The second project will offer genetic testing to patients in a UCSF immune system disorders clinic run by Jennifer Puck, MD, a pediatrician in the UCSF Benioff Childrens Hospital whose research laboratory pioneered the current newborn test for Severe Combined Immunodeficiency (SCID). Parents will be asked to give informed consent for this arm of the project.
While there are several known genetic mutations that lead to the immune disorder, Pucks original test simply looks at a marker of whether children lack the immune cells known as T lymphocytes, which are missing in SCID. This new project will enable the team to assess whether exome sequencing works as well or better than the current test in identifying SCID, as well as other immune system abnormalities that the current test does not cover. Exome sequencing may also give parents information on the genetic basis of their childs disease.
Although new tests can benefit affected infants, extra tests cost money and will have false positives in some patients that cause both anxiety for parents and extra testing for the child, Puck said. The question in this grant is whether we could look at the DNA and see whether its more accurate in testing for these diseases. Thats the promise of genomic technology, but putting it into practice may not be so easy.
The third arm of the project will offer parents genetic testing for newborns at the UCSF Benioff Childrens Hospital to assess whether the child is likely to have adverse reactions to medications based on their genetics an area known as pharmacogenomics. That portion will be conducted in conjunction with renowned UCSF ethicist Barbara Koenig, PhD, who will be studying parents attitudes regarding testing children beyond what is currently offered in newborn screening.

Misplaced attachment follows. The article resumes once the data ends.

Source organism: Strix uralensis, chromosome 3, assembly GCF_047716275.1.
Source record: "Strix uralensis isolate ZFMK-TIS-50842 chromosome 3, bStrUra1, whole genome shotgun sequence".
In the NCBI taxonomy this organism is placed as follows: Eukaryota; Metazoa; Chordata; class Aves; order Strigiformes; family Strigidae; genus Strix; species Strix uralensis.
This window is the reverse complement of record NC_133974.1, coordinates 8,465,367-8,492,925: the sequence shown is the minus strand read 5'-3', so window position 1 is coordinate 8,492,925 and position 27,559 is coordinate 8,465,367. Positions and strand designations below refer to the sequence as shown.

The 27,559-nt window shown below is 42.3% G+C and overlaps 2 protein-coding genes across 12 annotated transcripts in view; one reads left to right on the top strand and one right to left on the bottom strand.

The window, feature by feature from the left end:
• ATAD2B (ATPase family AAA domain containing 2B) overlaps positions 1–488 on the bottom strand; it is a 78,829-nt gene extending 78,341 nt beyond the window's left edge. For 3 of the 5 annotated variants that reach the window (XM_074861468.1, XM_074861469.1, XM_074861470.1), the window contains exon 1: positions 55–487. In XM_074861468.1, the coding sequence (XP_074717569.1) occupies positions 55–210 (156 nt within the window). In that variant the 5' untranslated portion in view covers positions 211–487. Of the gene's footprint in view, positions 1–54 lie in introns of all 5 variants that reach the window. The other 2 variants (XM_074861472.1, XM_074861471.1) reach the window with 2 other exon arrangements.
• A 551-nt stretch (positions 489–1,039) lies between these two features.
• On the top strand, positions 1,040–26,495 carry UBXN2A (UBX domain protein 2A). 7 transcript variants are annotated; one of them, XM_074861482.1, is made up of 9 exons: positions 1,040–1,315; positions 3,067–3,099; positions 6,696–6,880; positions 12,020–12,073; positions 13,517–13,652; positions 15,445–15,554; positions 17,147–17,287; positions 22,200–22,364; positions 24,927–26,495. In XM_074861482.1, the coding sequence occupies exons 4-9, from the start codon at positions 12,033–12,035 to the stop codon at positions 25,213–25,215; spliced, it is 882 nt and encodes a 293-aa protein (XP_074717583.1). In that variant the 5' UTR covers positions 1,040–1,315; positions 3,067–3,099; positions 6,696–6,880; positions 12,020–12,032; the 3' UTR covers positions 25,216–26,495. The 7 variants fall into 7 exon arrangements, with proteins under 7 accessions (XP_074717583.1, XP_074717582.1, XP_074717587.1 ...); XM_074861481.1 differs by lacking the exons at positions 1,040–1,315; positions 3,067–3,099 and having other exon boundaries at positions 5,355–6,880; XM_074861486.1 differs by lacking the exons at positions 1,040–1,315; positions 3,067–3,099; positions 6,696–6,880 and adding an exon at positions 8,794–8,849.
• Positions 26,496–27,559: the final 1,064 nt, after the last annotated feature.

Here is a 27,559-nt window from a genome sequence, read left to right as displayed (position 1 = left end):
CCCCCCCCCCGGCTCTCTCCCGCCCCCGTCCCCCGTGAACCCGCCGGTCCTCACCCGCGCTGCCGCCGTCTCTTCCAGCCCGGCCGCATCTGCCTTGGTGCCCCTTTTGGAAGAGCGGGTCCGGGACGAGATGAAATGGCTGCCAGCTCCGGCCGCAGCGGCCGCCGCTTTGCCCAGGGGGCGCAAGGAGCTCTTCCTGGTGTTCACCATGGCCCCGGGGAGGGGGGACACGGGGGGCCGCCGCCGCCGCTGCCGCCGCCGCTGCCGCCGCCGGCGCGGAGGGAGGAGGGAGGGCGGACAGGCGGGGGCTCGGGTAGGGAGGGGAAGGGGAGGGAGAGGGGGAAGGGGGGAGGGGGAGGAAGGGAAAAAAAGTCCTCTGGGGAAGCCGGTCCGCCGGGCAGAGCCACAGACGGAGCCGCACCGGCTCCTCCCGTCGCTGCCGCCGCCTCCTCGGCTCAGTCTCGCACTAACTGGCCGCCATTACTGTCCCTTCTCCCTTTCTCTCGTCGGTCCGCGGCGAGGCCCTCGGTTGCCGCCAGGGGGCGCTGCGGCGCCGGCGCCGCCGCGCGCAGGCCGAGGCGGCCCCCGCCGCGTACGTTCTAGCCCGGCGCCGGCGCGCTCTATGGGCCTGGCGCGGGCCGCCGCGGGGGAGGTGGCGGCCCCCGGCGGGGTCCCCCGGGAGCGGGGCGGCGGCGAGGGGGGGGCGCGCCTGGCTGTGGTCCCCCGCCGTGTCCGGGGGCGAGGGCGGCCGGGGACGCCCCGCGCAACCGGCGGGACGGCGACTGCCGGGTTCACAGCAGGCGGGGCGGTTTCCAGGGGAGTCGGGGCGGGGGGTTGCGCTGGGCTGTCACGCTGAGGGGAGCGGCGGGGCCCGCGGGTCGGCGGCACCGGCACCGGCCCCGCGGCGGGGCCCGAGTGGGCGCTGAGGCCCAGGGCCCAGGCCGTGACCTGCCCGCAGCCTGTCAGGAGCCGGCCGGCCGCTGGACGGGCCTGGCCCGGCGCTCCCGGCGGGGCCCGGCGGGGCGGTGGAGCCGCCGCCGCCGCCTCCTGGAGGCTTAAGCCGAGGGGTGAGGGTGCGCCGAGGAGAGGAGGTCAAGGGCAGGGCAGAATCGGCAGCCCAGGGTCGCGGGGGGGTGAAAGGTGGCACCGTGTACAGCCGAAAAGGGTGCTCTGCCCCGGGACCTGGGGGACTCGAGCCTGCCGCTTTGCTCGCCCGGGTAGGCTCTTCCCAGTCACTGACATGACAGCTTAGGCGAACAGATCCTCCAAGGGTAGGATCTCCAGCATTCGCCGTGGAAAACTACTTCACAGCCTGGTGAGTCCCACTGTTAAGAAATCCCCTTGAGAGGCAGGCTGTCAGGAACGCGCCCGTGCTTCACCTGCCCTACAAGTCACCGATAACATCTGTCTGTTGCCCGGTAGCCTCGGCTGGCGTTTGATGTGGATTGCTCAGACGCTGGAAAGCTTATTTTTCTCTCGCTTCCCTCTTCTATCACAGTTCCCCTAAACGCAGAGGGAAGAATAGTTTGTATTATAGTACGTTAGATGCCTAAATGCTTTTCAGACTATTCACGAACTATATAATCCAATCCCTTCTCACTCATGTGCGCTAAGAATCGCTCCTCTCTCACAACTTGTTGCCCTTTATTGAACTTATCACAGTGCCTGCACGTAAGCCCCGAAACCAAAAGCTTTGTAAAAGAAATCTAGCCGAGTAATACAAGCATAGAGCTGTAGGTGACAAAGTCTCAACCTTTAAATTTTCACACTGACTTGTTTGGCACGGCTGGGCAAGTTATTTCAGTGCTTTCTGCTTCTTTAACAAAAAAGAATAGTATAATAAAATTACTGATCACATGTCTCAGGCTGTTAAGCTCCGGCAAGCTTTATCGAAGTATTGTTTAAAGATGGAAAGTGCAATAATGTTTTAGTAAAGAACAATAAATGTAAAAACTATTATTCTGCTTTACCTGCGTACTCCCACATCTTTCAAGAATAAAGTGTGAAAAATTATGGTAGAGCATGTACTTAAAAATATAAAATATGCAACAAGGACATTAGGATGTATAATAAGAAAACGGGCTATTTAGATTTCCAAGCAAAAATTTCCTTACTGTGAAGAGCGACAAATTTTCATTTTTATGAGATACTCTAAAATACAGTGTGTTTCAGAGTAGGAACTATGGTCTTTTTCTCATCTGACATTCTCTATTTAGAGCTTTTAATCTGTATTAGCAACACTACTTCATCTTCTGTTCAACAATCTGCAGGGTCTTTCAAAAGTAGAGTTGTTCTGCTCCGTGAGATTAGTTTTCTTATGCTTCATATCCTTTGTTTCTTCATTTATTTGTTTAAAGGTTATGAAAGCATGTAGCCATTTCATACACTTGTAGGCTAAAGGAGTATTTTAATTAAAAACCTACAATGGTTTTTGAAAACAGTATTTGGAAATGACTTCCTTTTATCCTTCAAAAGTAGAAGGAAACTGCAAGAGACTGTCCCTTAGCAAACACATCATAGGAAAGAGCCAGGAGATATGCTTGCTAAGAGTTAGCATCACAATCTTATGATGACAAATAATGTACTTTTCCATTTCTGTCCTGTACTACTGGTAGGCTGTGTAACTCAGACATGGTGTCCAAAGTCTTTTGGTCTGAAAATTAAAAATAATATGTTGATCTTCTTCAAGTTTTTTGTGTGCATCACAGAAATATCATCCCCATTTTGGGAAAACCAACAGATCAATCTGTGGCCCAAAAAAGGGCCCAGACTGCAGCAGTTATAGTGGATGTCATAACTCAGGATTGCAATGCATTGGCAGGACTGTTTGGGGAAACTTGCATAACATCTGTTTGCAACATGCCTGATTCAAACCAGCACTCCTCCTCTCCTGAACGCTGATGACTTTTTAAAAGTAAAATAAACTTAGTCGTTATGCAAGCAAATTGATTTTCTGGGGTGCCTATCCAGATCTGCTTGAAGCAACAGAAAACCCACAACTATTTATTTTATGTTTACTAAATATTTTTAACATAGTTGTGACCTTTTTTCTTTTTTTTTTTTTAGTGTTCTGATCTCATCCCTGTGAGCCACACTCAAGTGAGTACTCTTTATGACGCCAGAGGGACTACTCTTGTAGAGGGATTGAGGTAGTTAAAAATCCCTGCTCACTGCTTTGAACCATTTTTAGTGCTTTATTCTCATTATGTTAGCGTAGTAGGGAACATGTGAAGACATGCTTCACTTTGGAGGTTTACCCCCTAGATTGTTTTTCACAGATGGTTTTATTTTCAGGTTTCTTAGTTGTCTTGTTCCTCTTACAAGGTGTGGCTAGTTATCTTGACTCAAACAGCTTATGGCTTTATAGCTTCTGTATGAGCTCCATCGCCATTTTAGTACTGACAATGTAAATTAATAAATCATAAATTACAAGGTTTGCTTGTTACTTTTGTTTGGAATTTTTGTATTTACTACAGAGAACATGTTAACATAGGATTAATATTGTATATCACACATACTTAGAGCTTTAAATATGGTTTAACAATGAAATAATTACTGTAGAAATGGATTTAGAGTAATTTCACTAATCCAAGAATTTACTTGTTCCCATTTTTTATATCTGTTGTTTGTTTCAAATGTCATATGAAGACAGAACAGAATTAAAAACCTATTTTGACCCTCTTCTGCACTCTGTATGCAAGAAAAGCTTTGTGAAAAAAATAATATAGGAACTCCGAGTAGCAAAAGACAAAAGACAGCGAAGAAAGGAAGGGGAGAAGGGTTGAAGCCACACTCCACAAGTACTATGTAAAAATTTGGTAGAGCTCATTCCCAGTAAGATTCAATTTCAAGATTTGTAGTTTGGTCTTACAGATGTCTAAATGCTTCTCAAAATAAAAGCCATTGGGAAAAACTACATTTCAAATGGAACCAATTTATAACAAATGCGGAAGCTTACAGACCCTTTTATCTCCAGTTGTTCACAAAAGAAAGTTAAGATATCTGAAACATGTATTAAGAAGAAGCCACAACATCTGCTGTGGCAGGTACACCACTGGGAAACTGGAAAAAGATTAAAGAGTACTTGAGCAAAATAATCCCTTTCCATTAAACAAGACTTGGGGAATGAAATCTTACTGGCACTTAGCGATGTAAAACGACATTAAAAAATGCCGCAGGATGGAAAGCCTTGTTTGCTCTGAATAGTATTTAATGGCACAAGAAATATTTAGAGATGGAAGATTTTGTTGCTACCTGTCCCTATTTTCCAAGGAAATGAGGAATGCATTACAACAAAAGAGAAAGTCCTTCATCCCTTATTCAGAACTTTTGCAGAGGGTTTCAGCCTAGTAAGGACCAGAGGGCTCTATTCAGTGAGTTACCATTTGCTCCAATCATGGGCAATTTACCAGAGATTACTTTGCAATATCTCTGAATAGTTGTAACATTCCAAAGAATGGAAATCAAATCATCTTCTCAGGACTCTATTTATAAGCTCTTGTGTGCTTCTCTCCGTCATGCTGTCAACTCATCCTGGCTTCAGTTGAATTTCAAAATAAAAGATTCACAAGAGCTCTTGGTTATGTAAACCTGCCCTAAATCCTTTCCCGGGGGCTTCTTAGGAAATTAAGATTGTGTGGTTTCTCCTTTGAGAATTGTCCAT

While the first two projects are mainly looking at whether genetic testing would be more accurate, specific and useful than current methods, this third element assesses how willing parents are to get genetic information about their child that may be useful later in life, but not right away.
So far, newborn screening programs have not been directed towards just letting people know about a possible disease risk. There has to be a high probability of serious illness that can be prevented with early intervention, Nussbaum said. Pharmacogenomics is perhaps the most acceptable of tests that imply potential risk. Theres very little risk, and the possibility of great benefit, to knowing whether you will react to a drug or an anesthetic, and the only way to find out besides genetic screening is if youre in the operating room or have filled a prescription and you have a bad reaction.
The research team also intends to develop a participant protection framework for conducting genomic sequencing during infancy and will explore legal issues related to using genome analysis in newborn screening programs. Together, these studies have the potential to provide public health benefit for newborns and research-based information for policy makers.
|Contact: Kristen Bole|
University of California - San Francisco